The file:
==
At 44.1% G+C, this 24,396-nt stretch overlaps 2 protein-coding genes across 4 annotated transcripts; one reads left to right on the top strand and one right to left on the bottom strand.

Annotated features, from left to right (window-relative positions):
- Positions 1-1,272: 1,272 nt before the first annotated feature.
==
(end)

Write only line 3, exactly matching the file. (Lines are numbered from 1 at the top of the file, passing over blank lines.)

- Positions 1-1,272: 1,272 nt before the first annotated feature.